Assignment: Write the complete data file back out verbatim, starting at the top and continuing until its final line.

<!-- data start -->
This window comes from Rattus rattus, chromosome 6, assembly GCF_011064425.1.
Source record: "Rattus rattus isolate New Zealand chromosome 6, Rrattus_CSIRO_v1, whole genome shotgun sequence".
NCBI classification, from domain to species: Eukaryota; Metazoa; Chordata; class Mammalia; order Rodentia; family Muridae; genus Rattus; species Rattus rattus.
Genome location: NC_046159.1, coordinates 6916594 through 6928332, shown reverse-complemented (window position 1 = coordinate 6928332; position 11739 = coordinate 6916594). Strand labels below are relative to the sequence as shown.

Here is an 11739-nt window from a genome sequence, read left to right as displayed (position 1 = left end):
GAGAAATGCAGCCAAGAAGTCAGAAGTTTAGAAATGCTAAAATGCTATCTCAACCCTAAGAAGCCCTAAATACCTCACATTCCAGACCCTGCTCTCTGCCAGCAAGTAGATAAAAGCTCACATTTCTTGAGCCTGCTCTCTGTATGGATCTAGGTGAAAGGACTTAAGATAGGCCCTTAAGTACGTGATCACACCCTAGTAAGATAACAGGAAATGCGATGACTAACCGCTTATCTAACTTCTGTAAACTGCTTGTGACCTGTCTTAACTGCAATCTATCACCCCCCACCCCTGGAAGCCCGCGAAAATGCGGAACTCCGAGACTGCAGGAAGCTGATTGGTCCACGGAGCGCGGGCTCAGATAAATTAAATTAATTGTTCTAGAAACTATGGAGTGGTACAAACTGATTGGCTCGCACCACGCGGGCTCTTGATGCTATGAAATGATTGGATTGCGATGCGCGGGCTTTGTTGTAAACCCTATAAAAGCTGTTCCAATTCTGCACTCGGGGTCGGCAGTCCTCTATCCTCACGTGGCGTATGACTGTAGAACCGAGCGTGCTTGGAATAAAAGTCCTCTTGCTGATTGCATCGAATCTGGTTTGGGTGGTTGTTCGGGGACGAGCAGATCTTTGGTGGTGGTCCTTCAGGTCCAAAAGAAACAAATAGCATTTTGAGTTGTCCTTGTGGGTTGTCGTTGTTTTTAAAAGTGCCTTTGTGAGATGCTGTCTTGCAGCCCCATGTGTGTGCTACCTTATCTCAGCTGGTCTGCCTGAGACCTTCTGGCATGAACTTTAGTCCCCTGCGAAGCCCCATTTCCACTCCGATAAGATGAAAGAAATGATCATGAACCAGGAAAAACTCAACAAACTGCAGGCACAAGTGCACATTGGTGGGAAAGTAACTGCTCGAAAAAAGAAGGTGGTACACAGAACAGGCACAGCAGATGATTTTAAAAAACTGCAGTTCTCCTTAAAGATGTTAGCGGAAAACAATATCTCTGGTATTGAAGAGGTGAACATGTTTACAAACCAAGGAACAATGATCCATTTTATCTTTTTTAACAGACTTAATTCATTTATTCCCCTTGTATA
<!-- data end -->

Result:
This window comes from Rattus rattus, chromosome 6, assembly GCF_011064425.1.
Source record: "Rattus rattus isolate New Zealand chromosome 6, Rrattus_CSIRO_v1, whole genome shotgun sequence".
NCBI classification, from domain to species: Eukaryota; Metazoa; Chordata; class Mammalia; order Rodentia; family Muridae; genus Rattus; species Rattus rattus.
Genome location: NC_046159.1, coordinates 6916594 through 6928332, shown reverse-complemented (window position 1 = coordinate 6928332; position 11739 = coordinate 6916594). Strand labels below are relative to the sequence as shown.

Here is an 11739-nt window from a genome sequence, read left to right as displayed (position 1 = left end):
GAGAAATGCAGCCAAGAAGTCAGAAGTTTAGAAATGCTAAAATGCTATCTCAACCCTAAGAAGCCCTAAATACCTCACATTCCAGACCCTGCTCTCTGCCAGCAAGTAGATAAAAGCTCACATTTCTTGAGCCTGCTCTCTGTATGGATCTAGGTGAAAGGACTTAAGATAGGCCCTTAAGTACGTGATCACACCCTAGTAAGATAACAGGAAATGCGATGACTAACCGCTTATCTAACTTCTGTAAACTGCTTGTGACCTGTCTTAACTGCAATCTATCACCCCCCACCCCTGGAAGCCCGCGAAAATGCGGAACTCCGAGACTGCAGGAAGCTGATTGGTCCACGGAGCGCGGGCTCAGATAAATTAAATTAATTGTTCTAGAAACTATGGAGTGGTACAAACTGATTGGCTCGCACCACGCGGGCTCTTGATGCTATGAAATGATTGGATTGCGATGCGCGGGCTTTGTTGTAAACCCTATAAAAGCTGTTCCAATTCTGCACTCGGGGTCGGCAGTCCTCTATCCTCACGTGGCGTATGACTGTAGAACCGAGCGTGCTTGGAATAAAAGTCCTCTTGCTGATTGCATCGAATCTGGTTTGGGTGGTTGTTCGGGGACGAGCAGATCTTTGGTGGTGGTCCTTCAGGTCCAAAAGAAACAAATAGCATTTTGAGTTGTCCTTGTGGGTTGTCGTTGTTTTTAAAAGTGCCTTTGTGAGATGCTGTCTTGCAGCCCCATGTGTGTGCTACCTTATCTCAGCTGGTCTGCCTGAGACCTTCTGGCATGAACTTTAGTCCCCTGCGAAGCCCCATTTCCACTCCGATAAGATGAAAGAAATGATCATGAACCAGGAAAAACTCAACAAACTGCAGGCACAAGTGCACATTGGTGGGAAAGTAACTGCTCGAAAAAAGAAGGTGGTACACAGAACAGGCACAGCAGATGATTTTAAAAAACTGCAGTTCTCCTTAAAGATGTTAGCGGAAAACAATATCTCTGGTATTGAAGAGGTGAACATGTTTACAAACCAAGGAACAATGATCCATTTTATCTTTTTTAACAGACTTAATTCATTTATTCCCCTTGTATA